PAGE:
- Output and new order growth ease
- Rate of job creation quickens to fastest in seven months
- Inflationary pressures soften
The headline NatWest Wales Business Activity Index – a seasonally adjusted index that measures the month-on-month change in the combined output of the region’s manufacturing and service sectors – registered 58.0 in March, down from 60.7 in February, to signal a sharp rise in business activity. Firms linked the expansion in output to greater client demand and increased hiring which allowed capacity to increase. Growth in business activity was steep, but slower than the UK average.
Private sector firms in Wales registered a solid expansion in new business during March. The rise in new orders was linked to stronger client demand from domestic and foreign customers. That said, the rate of growth slowed to the softest in 2022 so far. Of the 11 monitored UK areas that recorded an upturn (the North-East posted a decline), Welsh firms signalled the slowest increase in new business.
Welsh private sector firms signalled a strong degree of confidence in business activity over the coming year in March. Optimism reportedly stemmed from hopes of stronger demand conditions and investment in new products. That said, the level of positive sentiment dropped to the lowest since September 2020 and was among the weakest of the 12 monitored UK areas (higher than only the North East and Northern Ireland).
Employment across the Welsh private sector rose at the end of the first quarter. The rise in workforce numbers was sharp overall, and the quickest for seven months. The rate of job creation was broadly in line with the UK average. Firms stated that the increase in employment was attributed to greater client demand and increased business requirements.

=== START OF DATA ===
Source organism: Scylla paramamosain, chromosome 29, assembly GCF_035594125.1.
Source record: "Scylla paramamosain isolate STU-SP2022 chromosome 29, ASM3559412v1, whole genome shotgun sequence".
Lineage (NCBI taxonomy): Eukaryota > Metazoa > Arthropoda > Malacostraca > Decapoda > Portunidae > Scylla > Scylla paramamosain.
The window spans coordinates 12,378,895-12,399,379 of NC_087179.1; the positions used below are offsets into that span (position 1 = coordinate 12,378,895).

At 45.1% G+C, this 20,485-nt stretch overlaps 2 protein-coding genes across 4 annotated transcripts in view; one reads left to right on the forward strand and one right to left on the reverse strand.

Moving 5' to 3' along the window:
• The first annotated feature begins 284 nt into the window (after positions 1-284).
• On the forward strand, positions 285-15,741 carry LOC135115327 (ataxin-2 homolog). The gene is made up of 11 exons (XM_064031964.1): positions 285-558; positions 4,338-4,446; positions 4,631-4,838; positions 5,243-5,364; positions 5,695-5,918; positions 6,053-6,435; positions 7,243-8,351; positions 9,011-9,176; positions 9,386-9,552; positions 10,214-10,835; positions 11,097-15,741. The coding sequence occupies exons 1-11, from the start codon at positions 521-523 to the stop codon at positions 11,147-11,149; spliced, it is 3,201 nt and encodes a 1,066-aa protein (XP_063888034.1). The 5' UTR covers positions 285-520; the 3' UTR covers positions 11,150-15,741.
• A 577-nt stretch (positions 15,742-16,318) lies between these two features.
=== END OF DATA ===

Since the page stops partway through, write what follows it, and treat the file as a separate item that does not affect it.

Welsh private sector firms indicated only a marginal expansion in work-in-hand during March, as the rate of growth slowed to the softest in a year. The weaker pace of increase reflected the trend seen across the UK as a whole, which also signalled a slight uptick in backlogs of work. Some companies noted that greater staffing numbers allowed them to work through incomplete business.
March data signalled another marked rise in average cost burdens across the Welsh private sector. The increase in input prices eased to a three-month low, but was among the fastest on record and quicker than the UK average. Alongside reports of higher material and energy costs, firms stated that Russia’s invasion of Ukraine exacerbated supplier price hikes.
The latest data indicated another monthly increase in selling prices at Welsh private sector firms in March. The rise in output charges was marked overall but slightly below that seen in January and February. Anecdotal evidence linked the uptick in charges to the pass-through of higher costs to clients, where possible. Nonetheless, the rate of inflation was the slowest for six months.
Gemma Casey, NatWest Ecosystem Manager for Wales, commented:
“Welsh private sector firms indicated slight slowdowns in output and new order growth during March. A further sharp expansion in business activity helped support job creation, as the rate of employment growth quickened to the fastest since August 2021. Increased workforce numbers supported an easing in pressure on capacity, as backlogs of work rose at the slowest pace for a year.
“Although rates of increase in cost burdens and output charges eased slightly, they were among the sharpest on record, nonetheless. Hikes in supplier prices, alongside exacerbated pressure on supply chains following Russia’s invasion of Ukraine, are expected to also push prices higher over the coming months. As a result, business confidence slipped to an 18-month low.”